“Xometry and Thomas share a common mission of championing the digital transformation of the manufacturing industry, one of the largest sectors of the global economy and the foundation for innovation everywhere,” says Randy Altschuler, CEO of Xometry. “Thomas brings strong brand equity, trusted and extensive relationships, proprietary data and advanced full-funnel marketing services, assets that perfectly complement our digital marketplace.” Altschuler adds that Thomas will help Xometry “introduce new services, cross-sell to our combined base and expand our suite of products, particularly in fintech and digital marketing.”
Thomas’s industrial capabilities cover such areas as tube fabrication, metal stampings and rubber moldings, which complement Xometry’s capabilities in injection molding, 3D printing and die casting, for a combined total addressable market of $2.4 trillion, the two companies said in a presentation when they announced the acquisition on Dec. 8.
Other companies also are looking to be first to market with a vertical industry marketplace. A case in point is Bay Supply, an industrial distributor based in Farmingdale, New York, which has been selling a wide array of fasteners to big and small companies since 1961. The company is rolling out a new marketplace on BaySupply.com to bring together buyers and sellers in what CEO Clifford Bernard calls a disparate industry.
“The fastener industry is fragmented and outdated—the industry needs a better way to leverage technology to streamline quote-and-order processes,” Bernard says. “Sourcing fasteners requires an incredible amount of time and research online, and the current process just doesn’t make sense for anyone in the supply chain anymore.”
To attract digital buyers and sellers, Bay Supply is offering free registration to distributors that sell fastening products, with plans to offer digital buyers more than 2,000 types of rivets, bolts, threaded inserts and related fastener products and tools.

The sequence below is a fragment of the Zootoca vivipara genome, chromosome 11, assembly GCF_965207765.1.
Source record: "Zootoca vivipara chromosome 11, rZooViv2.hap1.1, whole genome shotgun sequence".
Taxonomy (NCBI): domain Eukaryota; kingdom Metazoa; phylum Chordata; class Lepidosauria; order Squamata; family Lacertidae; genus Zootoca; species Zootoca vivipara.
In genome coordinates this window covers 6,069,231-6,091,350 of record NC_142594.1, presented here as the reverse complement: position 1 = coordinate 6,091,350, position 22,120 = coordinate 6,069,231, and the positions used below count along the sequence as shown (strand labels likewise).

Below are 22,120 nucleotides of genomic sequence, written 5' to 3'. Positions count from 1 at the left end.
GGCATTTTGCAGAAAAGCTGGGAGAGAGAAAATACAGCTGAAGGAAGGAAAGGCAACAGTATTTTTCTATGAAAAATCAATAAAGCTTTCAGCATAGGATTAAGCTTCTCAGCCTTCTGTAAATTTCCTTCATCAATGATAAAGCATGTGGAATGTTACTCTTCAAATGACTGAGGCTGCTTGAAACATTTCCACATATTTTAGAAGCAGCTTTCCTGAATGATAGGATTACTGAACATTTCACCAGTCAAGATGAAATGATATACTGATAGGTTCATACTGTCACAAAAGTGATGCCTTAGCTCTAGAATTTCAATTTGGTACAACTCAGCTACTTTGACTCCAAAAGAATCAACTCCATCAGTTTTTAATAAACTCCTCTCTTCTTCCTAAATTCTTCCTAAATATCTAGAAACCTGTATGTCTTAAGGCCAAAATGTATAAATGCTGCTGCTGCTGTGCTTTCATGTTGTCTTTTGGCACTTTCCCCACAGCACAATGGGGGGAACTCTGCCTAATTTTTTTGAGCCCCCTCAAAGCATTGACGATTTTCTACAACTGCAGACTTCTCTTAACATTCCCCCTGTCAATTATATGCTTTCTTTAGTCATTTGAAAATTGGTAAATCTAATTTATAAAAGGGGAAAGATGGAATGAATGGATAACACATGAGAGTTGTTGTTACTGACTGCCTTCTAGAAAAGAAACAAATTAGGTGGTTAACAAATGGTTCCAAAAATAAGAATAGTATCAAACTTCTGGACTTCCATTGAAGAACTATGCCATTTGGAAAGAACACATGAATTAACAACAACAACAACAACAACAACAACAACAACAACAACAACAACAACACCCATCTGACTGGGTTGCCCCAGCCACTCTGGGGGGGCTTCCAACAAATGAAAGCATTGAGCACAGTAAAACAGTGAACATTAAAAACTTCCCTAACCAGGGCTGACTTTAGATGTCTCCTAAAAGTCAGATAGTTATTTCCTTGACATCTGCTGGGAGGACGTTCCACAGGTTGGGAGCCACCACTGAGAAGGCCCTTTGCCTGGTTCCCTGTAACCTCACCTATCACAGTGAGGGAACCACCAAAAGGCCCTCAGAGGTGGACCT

Bay Supply will also work with other distributors to add new categories to better position their product offerings, Bay says. Digital tools available to multiple users on the marketplace include automated workflows and dashboards..
“Fastening manufacturers are building their digital catalogs for their brands on their corporate websites, but they’re only reaching a small percentage of the buyer community with limited exposure,” Bernard says. “Manufacturers need to present their brands and the unique value their products bring to an application, and they need to do this where their competition is.”
Bay Supply spent two years developing the platform, which currently has about 60 distributors signed up as sellers, says chief operating officer Michael Eichinger.
The marketplace was designed and launched in conjunction with McFadyen Digital, an ecommerce and marketplace consulting firm. The marketplace was a new extension of Bay Supply’s Magento ecommerce platform.
Fastening-product sellers complete a three-stage registration process culminating in signing up payments processing. Bay Supply will collect 9% of each completed transaction on the marketplace, the company says.
The timing is right to launch a B2B marketplace for fastener products “and we were uniquely positioned to do so,” Eichinger says.